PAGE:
In this book, John Henry Newman, in order to defend himself from (rather unfair) charges of insincerity, outlines the history of his spiritual development, from his beginnings as a liberal thinker, to his conversion to the Evangelical wing of the Church of England, to his ordination as an Anglican priest, to his gradual move toward Catholic thought, practice and worship in the Church of England, to his leadership in the so-called "Oxford Movement" and its call to holiness and Catholicity in the Church of England, and finally to his ultimate submission to Rome.
Whether one agrees or disagrees with Cardinal Newman theologically; whether one can accept his particular conclusions is not important to the enjoyment of this book. It is an honest account of a spiritual journey, written by an articulate man, which should prove inspirational to all persons of faith, and to all on a spiritual pilgrimage.
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By A Customer on January 5, 1999
Format: Paperback
There are autobiographies, and then there is Newman's "Defense for my way of life." Sadly, this wonderful work is found in English Literature and Victorian England courses. This spiritual journey of one of the most influential thinkers of the late 19th century has much more applicability than such narrow confines.
Besides being one of the best autobiographies ever written, it is one of the most personal and intimate works in its field: Newman explains the changes, and the conflicts that gave rise to them, with an intensity and eloquence uniquely his own. While the subject matter is Newman's conversion from Anglicanism to Roman Catholicism, his story is about life's choices.
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Format: Paperback
"Apologia Pro Vita Sua" is John Henry Cardinal Newman's explanation of his religious views and actions from 1833 to the time of his writing in 1864. In order to understand this work, it must be understood that "Apologia" is translated more precisely as an explanation, rather than as an apology. Newman apologizes for nothing. He explains everything.

John Henry Cardinal Newman was a major British religious figure of the Nineteenth Century. A prominent Anglican priest, leader of the Oxford Movement and proponent of the "Via Media", Newman's conversion to Catholicism created many hard feelings among his Anglican friends.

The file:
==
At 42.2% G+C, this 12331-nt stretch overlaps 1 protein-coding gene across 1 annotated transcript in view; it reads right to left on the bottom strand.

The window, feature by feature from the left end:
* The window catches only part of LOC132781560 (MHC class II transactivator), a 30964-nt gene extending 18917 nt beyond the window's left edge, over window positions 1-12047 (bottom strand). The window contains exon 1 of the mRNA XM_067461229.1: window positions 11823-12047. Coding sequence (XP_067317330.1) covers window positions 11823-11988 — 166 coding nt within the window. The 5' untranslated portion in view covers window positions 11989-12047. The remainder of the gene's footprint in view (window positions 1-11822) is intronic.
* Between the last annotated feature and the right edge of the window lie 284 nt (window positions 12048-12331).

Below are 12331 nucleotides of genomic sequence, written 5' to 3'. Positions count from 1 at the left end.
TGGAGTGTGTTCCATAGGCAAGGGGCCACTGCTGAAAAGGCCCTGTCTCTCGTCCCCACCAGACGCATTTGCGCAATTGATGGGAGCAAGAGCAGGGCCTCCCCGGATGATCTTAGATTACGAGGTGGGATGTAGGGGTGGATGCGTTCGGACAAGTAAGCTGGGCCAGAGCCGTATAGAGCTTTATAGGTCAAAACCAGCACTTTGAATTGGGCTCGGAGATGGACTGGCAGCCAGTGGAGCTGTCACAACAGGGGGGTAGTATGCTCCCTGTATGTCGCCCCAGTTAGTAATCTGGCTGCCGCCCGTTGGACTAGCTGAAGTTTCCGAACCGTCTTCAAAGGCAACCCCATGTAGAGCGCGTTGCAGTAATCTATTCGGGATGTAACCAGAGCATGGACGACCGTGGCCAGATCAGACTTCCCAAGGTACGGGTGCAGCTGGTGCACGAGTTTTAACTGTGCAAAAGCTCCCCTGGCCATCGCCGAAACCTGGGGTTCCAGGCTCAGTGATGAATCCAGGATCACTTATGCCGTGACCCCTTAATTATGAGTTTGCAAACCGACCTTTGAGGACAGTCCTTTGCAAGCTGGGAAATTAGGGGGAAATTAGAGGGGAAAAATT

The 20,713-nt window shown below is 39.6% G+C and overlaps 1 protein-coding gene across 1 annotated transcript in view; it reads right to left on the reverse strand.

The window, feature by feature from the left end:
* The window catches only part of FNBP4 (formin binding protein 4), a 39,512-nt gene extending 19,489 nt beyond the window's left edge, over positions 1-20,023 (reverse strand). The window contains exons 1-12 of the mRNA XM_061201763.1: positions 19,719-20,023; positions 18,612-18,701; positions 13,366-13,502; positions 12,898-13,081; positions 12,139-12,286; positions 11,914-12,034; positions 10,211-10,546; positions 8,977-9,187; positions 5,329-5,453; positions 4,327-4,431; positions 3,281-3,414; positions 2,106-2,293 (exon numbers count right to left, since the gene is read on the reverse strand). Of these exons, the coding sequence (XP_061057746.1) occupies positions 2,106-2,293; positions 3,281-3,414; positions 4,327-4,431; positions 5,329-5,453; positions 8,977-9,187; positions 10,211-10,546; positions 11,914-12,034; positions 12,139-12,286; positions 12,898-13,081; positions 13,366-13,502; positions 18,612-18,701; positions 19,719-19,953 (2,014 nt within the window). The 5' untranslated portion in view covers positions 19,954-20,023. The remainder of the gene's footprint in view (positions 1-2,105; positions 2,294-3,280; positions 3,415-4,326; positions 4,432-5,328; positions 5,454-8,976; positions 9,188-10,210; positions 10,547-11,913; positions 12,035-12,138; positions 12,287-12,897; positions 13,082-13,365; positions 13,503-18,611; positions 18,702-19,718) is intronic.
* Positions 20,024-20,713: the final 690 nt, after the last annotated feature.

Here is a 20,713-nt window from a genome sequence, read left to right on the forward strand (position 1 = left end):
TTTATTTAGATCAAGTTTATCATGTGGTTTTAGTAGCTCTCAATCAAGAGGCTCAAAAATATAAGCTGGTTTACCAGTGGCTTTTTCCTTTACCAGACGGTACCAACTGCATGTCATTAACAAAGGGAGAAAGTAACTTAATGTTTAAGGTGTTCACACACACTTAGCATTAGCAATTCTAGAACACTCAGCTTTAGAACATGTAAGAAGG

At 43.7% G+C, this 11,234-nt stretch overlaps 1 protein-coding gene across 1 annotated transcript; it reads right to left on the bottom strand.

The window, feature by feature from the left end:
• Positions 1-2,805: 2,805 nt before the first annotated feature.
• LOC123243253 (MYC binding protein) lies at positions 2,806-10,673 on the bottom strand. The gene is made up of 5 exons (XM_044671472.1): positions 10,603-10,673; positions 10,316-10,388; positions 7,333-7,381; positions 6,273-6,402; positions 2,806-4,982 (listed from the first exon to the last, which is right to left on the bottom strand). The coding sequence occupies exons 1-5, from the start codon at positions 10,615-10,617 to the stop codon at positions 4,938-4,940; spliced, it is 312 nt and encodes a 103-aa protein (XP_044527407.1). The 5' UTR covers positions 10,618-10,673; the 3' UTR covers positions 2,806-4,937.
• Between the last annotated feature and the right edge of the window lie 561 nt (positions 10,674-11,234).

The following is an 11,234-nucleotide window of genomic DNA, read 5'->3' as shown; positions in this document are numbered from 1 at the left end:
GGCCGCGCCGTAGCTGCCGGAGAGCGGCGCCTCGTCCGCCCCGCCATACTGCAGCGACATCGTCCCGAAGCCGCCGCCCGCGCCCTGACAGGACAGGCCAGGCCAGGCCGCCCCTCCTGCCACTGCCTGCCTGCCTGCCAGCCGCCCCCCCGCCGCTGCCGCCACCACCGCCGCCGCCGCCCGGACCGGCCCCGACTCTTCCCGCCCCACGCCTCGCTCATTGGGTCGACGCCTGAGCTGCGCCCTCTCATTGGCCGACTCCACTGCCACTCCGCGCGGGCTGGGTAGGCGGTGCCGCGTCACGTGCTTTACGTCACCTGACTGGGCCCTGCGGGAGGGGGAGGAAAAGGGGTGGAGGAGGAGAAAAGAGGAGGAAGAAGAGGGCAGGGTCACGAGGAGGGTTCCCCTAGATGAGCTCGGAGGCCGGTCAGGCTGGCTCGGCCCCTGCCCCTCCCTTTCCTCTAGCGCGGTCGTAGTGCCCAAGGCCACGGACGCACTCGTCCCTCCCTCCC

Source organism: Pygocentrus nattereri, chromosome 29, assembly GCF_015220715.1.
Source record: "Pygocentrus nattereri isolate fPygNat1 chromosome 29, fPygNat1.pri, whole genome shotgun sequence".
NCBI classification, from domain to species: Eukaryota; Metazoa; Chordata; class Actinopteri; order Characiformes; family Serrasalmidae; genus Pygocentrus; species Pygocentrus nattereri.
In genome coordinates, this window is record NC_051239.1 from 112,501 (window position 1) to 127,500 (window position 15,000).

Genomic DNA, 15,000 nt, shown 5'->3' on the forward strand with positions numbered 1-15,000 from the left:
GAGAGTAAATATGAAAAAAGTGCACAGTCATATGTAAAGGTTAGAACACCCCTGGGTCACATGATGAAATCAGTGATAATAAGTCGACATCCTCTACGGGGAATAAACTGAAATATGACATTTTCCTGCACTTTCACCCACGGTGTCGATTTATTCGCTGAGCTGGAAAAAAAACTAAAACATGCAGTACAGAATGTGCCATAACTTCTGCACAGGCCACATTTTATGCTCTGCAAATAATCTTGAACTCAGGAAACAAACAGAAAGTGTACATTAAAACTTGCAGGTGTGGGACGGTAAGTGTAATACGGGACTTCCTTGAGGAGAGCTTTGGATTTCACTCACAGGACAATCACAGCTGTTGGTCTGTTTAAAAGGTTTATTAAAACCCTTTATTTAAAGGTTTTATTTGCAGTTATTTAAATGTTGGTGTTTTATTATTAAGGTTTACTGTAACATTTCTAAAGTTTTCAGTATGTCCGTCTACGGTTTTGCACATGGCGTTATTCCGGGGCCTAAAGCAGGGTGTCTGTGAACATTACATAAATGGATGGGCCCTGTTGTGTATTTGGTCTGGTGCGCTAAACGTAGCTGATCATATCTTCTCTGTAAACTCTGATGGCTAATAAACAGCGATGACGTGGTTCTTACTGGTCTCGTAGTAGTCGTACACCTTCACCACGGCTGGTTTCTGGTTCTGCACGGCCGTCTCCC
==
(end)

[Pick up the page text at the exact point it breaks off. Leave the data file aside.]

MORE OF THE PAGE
This book was written as an answer to specific charges brought against him by particular people at various times. Much of the book involves references to actions and words of those with whom he collaborated, corresponded or met. At times it is difficult to maintain interest in charge-counter charges which make up much of the book. Although some of the charge-counter charges seem of little import today, I cannot say that the book ever becomes boring.
In some sections, particularly in his footnotes, Newman explains theological issues, although that is not the main thrust of the work.

This book gave me a deeper understanding of Newman individually and of the religious environment in England during his time than I had had previously. This book reveals the Anglican Church as a "Big Tent", so to speak, including a "High Church" which valued hierarchy and formal liturgy and a "Low Church" which more resembled the Methodist and other Protestant churches.

Newman viewed the Anglican Church as a branch of Catholicism in England.
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I wish I'd bought a different edition of the Apologia. This one did not include any of Newman's correspondence with Mr. Kingsley nor does it have any explanatory material which summarizes or explains that correspondence. I had to look up an online version of the Apologia to read all that. There are no footnotes, no index or any aids to help a modern reader understand the context of this autobiography. Newman includes many names and references to events and controversies which he assumed his contemporaries would understand but whose importance has been lost to the dustbin of history. This edition does nothing to help a reader recover their meaning. The book is also an oversized paperback and I found it quite unwieldy to carry around with me.